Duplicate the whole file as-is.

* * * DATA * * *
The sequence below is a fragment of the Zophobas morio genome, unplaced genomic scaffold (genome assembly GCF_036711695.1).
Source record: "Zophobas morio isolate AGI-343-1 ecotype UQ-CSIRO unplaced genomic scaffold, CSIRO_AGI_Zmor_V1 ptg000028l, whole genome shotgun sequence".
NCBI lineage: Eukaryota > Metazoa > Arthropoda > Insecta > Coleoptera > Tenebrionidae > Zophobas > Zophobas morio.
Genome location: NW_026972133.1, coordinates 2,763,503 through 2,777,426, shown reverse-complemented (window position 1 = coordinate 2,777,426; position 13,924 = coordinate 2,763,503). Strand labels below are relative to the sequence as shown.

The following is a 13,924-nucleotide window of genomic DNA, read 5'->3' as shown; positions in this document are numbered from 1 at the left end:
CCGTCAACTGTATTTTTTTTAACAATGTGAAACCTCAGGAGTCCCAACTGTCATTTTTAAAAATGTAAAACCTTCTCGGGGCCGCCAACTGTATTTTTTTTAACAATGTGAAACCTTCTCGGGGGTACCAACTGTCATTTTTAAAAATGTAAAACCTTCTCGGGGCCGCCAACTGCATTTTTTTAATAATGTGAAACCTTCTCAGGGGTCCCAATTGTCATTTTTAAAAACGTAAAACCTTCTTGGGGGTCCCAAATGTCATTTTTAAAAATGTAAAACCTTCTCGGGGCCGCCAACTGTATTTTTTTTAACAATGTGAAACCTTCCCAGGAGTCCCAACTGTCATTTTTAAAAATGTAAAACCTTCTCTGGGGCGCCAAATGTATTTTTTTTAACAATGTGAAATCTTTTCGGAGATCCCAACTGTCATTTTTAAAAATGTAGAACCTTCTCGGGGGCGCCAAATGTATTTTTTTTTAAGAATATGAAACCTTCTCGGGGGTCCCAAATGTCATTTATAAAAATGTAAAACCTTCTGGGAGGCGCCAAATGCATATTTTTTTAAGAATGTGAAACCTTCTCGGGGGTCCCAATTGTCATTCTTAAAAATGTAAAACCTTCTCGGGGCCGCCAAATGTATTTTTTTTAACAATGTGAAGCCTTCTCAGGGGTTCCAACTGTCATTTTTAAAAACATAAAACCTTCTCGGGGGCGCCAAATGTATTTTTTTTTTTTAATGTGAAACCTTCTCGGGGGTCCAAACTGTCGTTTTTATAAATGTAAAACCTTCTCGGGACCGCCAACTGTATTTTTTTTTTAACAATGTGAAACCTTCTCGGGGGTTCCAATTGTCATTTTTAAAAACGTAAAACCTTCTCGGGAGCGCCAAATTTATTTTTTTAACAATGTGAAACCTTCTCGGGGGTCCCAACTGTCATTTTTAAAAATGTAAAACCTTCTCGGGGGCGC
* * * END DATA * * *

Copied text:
The sequence below is a fragment of the Zophobas morio genome, unplaced genomic scaffold (genome assembly GCF_036711695.1).
Source record: "Zophobas morio isolate AGI-343-1 ecotype UQ-CSIRO unplaced genomic scaffold, CSIRO_AGI_Zmor_V1 ptg000028l, whole genome shotgun sequence".
NCBI lineage: Eukaryota > Metazoa > Arthropoda > Insecta > Coleoptera > Tenebrionidae > Zophobas > Zophobas morio.
Genome location: NW_026972133.1, coordinates 2,763,503 through 2,777,426, shown reverse-complemented (window position 1 = coordinate 2,777,426; position 13,924 = coordinate 2,763,503). Strand labels below are relative to the sequence as shown.

The following is a 13,924-nucleotide window of genomic DNA, read 5'->3' as shown; positions in this document are numbered from 1 at the left end:
CCGTCAACTGTATTTTTTTTAACAATGTGAAACCTCAGGAGTCCCAACTGTCATTTTTAAAAATGTAAAACCTTCTCGGGGCCGCCAACTGTATTTTTTTTAACAATGTGAAACCTTCTCGGGGGTACCAACTGTCATTTTTAAAAATGTAAAACCTTCTCGGGGCCGCCAACTGCATTTTTTTAATAATGTGAAACCTTCTCAGGGGTCCCAATTGTCATTTTTAAAAACGTAAAACCTTCTTGGGGGTCCCAAATGTCATTTTTAAAAATGTAAAACCTTCTCGGGGCCGCCAACTGTATTTTTTTTAACAATGTGAAACCTTCCCAGGAGTCCCAACTGTCATTTTTAAAAATGTAAAACCTTCTCTGGGGCGCCAAATGTATTTTTTTTAACAATGTGAAATCTTTTCGGAGATCCCAACTGTCATTTTTAAAAATGTAGAACCTTCTCGGGGGCGCCAAATGTATTTTTTTTTAAGAATATGAAACCTTCTCGGGGGTCCCAAATGTCATTTATAAAAATGTAAAACCTTCTGGGAGGCGCCAAATGCATATTTTTTTAAGAATGTGAAACCTTCTCGGGGGTCCCAATTGTCATTCTTAAAAATGTAAAACCTTCTCGGGGCCGCCAAATGTATTTTTTTTAACAATGTGAAGCCTTCTCAGGGGTTCCAACTGTCATTTTTAAAAACATAAAACCTTCTCGGGGGCGCCAAATGTATTTTTTTTTTTTAATGTGAAACCTTCTCGGGGGTCCAAACTGTCGTTTTTATAAATGTAAAACCTTCTCGGGACCGCCAACTGTATTTTTTTTTTAACAATGTGAAACCTTCTCGGGGGTTCCAATTGTCATTTTTAAAAACGTAAAACCTTCTCGGGAGCGCCAAATTTATTTTTTTAACAATGTGAAACCTTCTCGGGGGTCCCAACTGTCATTTTTAAAAATGTAAAACCTTCTCGGGGGCGC